High Crimes (2001): Middling Political Thriller, Starring Ashley Judd and Morgan Freeman

After their pairing in Kiss The Girls, Ashley Judd and Morgan Freeman again demonstrate their screen chemistry in High Crimes, a middling political thriller that’s neither suspenseful nor dramatic.

Part marriage melodrama, part military conspiracy, part male-female buddy-buddy flick, the film occasionally assumes an air of somber pretentiousness, when in fact it’s just a routine thriller. Released just a week after David Fincher’s far superior Panic Room, this Fox spring release in the US will suffer in its wide theatrical distribution. Ultimately, it is likely to achieve only mid-range box office, below the level of Freeman’s previous thrillers, Along Came A Spider and Kiss The Girls (which opened to $16.7m and $13.2m respectively). In the long run, the small screen, home video and other ancillary markets should prove more hospitable. However, non-US prospects are less secure: Kiss The Girls only made 30% of its $86.2m gross overseas.

For a decade, writer Joseph Finder, an expert on the CIA and international politics, has been praised for mixing thrills and political intrigue in such books as The Moscow Club and The Zero Hour. Unfortunately, here High Crimes’ dense political plot and complex structure have been simplified by husband and wife team Yuri Zeltser and Cary Bickley for the sake of a “cleaner” script.

Claire Kubik (Judd) seems to be a happy woman, with a thriving career as a high-powered attorney, a beautiful house and a wonderful husband, Tom (Caviezel), with his own business. The couple is planning on having a child when a bungled burglary at their house triggers a chain of events that shatters their stable, idyllic world.

To Claire’s shock, Tom is arrested shortly afterwards by FBI agents. Apparently his real name is Ronald Chapman – and, as a covert military operative, he orchestrated a mass murder of civilians in El Salvador. At first, Claire believes that it’s a case of mistaken identity, but then Tom admits he was forced to be part of a clandestine operation that led to the slayings. Through flashbacks, director Franklin examines the massacre from various points-of-view in order to increase suspense and baffle the audience – at least for a while.

The scriptwriters waste no time in setting the central premise, which revolves around an wife who decides to defend her husband in a top-secret military court. Needless to say, being a woman and civilian who’s unfamiliar with military and political procedures makes Claire an outsider par excellence.

The first reel is persuasive in showing how a newly married and adoring wife gradually realizes she does not know her husband. However, the essence of the narrative is more pedestrian that it needs to be, presenting a variation on the band of outsiders theme, who work together to prove Tom’s innocence. Aside from Claire, the cliquey trio includes a greenhorn military attorney, Lt Embry (Scott), who’s assigned to the case; and a wild card, Charlie Grimes (Freeman), a former military attorney who relishes the opportunity to take on the very hierarchical regime that disgraced him years ago and left him with a big chip on his shoulder.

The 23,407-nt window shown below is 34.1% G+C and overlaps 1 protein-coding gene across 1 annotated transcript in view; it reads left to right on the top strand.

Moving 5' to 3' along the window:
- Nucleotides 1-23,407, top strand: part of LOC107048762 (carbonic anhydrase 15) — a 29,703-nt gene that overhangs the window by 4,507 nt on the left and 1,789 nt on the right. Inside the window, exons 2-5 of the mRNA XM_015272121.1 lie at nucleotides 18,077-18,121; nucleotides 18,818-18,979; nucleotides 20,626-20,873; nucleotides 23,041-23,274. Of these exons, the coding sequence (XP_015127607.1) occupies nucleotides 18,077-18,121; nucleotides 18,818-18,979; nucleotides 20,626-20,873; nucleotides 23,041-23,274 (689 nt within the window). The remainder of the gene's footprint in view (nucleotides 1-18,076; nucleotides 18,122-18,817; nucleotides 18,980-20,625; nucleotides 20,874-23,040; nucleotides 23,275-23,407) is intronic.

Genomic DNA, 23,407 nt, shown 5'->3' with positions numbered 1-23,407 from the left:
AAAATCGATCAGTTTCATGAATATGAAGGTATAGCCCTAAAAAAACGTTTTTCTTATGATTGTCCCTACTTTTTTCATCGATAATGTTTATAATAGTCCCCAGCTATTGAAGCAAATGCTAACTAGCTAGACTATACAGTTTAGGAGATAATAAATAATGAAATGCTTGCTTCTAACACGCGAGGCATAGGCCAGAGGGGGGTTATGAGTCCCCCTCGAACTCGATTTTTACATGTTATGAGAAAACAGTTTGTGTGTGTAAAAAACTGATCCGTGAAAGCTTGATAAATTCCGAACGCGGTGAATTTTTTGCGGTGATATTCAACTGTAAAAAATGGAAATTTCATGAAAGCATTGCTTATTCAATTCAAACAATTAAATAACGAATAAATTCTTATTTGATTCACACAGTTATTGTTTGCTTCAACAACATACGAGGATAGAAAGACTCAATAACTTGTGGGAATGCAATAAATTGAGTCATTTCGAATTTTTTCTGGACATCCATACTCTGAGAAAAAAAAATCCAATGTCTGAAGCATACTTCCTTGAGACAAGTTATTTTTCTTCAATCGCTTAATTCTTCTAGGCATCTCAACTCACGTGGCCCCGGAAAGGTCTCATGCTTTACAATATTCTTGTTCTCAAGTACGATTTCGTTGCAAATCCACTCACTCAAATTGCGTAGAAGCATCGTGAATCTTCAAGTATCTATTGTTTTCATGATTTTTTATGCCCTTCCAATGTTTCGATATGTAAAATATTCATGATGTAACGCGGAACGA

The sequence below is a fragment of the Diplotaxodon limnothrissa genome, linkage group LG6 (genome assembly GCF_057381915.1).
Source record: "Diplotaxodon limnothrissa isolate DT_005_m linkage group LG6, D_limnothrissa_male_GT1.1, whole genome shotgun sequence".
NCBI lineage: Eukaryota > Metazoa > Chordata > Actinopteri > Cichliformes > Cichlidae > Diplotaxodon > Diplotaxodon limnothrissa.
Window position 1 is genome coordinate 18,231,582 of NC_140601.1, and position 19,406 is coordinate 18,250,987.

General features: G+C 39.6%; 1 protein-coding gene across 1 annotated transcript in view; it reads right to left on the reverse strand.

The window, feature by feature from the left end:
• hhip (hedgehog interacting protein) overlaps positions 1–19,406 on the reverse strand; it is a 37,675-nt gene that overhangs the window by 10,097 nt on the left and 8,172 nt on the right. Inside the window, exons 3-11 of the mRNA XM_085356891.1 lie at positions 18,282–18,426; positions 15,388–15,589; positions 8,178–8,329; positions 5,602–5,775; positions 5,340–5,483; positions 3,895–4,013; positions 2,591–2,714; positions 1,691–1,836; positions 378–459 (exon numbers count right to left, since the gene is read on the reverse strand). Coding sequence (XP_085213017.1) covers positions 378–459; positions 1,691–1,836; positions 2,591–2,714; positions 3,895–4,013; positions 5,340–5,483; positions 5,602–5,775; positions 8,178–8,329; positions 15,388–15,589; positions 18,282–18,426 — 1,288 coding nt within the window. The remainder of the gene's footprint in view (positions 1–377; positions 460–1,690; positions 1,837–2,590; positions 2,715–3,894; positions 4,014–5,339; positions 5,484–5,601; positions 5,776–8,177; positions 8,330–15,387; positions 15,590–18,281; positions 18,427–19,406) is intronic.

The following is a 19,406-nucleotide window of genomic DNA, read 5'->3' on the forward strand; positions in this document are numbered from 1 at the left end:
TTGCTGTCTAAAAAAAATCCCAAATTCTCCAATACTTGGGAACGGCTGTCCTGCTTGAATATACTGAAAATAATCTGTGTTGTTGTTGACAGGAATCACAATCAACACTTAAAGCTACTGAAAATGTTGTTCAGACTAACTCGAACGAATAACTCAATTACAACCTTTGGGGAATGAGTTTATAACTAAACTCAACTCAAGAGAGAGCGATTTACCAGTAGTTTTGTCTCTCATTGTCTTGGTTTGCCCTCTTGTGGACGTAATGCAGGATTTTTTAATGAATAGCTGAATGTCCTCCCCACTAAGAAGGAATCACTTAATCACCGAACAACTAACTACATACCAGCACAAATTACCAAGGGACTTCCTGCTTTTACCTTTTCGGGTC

The ease with which Claire approaches top military officials, such as Brig. General Marks (a cast-against-type Bruce Davison) defies credibility, and there are several sequences that are illogical or too contrived in this context. But the film improves in the last act, offering a twist ending that’s emotionally satisfying.

By now, Ashley Judd has lost the innocent, angelic looks that bought her to attention in her breakthrough role, Ruby In Paradise, for the sake of becoming a more visible star in the likes of Double Jeopardy and Kiss The Girls. But unlike Jodie Foster, who elevated Panic Room way above its generic nature, here Judd gives a decent but uninspired performance that is on the same level as the material.

While Freeman doesn’t put the picture in the must-see category, he still justifies the price of admission. His nuanced and moving performance as the bruised and solitary Grimes is that of a man who has seen too much in his time, but is neither triumphant nor defeated by the experience. Often better than the text he’s given to play with, Freeman adds humor to the calm dignity that has informed all of his past work.

Credits:

Pro co: Regency Enterprises, New Regency/Manifest Film Company, Monarch Pictures
US dist: Fox
Int’l dist: Fox Int’l
Exec prods: Lisa Henson, Kevin Reidy
Prods: Arnon Milchan, Janet Yang, and Jesse B. Franklin
Scr: Yuri Zeltser and Cary Bickley based on the novel by Joseph Finder
Cinematography: Theo Van De Sande
Prod des: Paul Peters
Ed: Carole Kravetz-Aykanian
Music: 
Graeme Revell
Main cast: Ashley Judd, Morgan Freeman, Jim Caviezel, Adam Scott, Amanda Peet, Bruce Davison